There then came to fight with Drona the son of Jarasandha, Sahadeva. After Jarasandha's death by Bhima, Lord Krishna enthroned Sahadeva as King of Magadha. He became a subordinate King under Yudhisthira. When it came time for the Kurukshetra war, he brought to the Pandava's cause one akshauhini division, consisting of chariot fighters, calvary, elephant warriors, and infantry. Sahadeva was a respected fighter like his father, but unlike his father he was very affectionate toward the Pandavas. He rushed toward the preceptor Drona like a fly rushing towards a fire. He covered Drona with many arrows and uttered a loud roar. However, within a twinkling of an eye, Drona killed the son of Jarasandha within the sight of all bowmen. Drona then became like Yamaraja himself killing all who opposed him. He began to kill thousands of elephants, horses and men. The Chedis, the Panchalas, the Matsyas and the Shrinjayas then rushed at Drona, exclaiming, "Drona is slain! Drona is slain!" They fell upon him fighting with their greatest effort.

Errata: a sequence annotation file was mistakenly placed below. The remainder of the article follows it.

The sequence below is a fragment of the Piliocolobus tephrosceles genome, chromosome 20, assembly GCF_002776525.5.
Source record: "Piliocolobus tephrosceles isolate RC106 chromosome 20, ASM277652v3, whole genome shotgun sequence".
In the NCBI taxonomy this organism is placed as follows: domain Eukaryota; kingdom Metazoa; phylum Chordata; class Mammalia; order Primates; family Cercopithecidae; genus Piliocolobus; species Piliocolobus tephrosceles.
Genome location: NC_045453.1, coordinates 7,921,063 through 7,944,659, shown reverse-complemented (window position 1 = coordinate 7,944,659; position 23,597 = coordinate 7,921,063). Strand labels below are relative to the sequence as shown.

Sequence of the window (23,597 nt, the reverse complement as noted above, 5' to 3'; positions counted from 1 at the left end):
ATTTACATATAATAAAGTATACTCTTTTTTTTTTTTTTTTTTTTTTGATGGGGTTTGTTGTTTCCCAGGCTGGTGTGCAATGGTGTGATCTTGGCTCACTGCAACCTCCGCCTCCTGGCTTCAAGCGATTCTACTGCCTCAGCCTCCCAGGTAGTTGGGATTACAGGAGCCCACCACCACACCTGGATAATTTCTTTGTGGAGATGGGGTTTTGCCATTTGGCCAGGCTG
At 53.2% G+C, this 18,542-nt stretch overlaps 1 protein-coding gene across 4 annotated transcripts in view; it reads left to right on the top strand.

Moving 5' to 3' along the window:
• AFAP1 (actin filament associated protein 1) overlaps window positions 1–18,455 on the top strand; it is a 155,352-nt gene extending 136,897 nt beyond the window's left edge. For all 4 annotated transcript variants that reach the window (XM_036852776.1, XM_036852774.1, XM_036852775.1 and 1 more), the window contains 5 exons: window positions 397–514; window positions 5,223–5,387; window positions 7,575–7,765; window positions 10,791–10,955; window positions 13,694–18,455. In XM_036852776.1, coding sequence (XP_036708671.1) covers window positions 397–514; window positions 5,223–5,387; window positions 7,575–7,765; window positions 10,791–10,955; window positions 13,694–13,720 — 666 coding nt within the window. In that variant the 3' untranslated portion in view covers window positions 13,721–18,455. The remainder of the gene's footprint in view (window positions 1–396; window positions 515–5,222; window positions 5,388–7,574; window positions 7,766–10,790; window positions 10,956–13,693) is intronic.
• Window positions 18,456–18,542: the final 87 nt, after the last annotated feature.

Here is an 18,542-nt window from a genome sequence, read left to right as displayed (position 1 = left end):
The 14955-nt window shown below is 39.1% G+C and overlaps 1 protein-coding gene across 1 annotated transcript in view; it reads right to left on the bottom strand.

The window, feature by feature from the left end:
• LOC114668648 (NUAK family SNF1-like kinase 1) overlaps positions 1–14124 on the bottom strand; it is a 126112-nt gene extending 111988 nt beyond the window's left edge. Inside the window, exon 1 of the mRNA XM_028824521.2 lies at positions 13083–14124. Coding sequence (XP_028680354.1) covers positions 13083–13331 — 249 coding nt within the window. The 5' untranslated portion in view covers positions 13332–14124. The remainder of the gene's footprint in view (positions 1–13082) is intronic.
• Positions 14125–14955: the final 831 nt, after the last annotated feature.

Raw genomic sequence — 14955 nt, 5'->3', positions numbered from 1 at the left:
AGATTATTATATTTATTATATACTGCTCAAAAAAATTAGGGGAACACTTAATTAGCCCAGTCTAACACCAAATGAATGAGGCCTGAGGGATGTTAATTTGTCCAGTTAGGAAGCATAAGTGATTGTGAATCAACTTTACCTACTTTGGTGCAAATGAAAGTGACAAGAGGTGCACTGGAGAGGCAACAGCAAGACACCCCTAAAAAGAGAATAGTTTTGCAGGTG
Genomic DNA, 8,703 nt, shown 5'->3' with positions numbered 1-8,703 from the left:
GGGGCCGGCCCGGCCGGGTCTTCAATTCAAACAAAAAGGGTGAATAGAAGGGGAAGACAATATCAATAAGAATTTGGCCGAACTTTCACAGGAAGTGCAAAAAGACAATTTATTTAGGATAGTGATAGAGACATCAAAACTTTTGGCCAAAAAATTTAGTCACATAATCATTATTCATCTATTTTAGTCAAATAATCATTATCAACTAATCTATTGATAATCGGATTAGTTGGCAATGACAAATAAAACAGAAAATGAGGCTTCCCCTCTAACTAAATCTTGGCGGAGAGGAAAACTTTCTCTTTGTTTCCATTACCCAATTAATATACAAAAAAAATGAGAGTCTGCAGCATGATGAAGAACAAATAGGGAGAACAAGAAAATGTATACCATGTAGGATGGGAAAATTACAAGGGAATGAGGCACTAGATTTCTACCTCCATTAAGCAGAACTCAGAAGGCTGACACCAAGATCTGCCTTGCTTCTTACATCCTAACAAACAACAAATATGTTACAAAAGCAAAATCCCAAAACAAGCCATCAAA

The son of Dhristadyumna, Ksatradharman, then came upon Dronacharya releasing his formidable weapons. He quickly cut off Drona's bow and pierced him in the chest with five arrows. Not minding those arrows, Drona picked up another bow and pierced Ksatradharman in the chest with a single arrow depriving him of his life. The great preceptor then made a mountain of heads around his chariot as the hosts of the Panchalas came forward to fight with him. Indeed, Drona roamed in the midst of the Pandava forces causing the annihilation of thousands upon thousands of men. Soon the battlefield became like a nightmare as if Drona had been appointed by Yamaraja himself to take away the lives of all living creatures.

Thus Ends the Seventh Chapter of the Drona Parva, Entitled, Satyaki Follows the Path of Arjuna.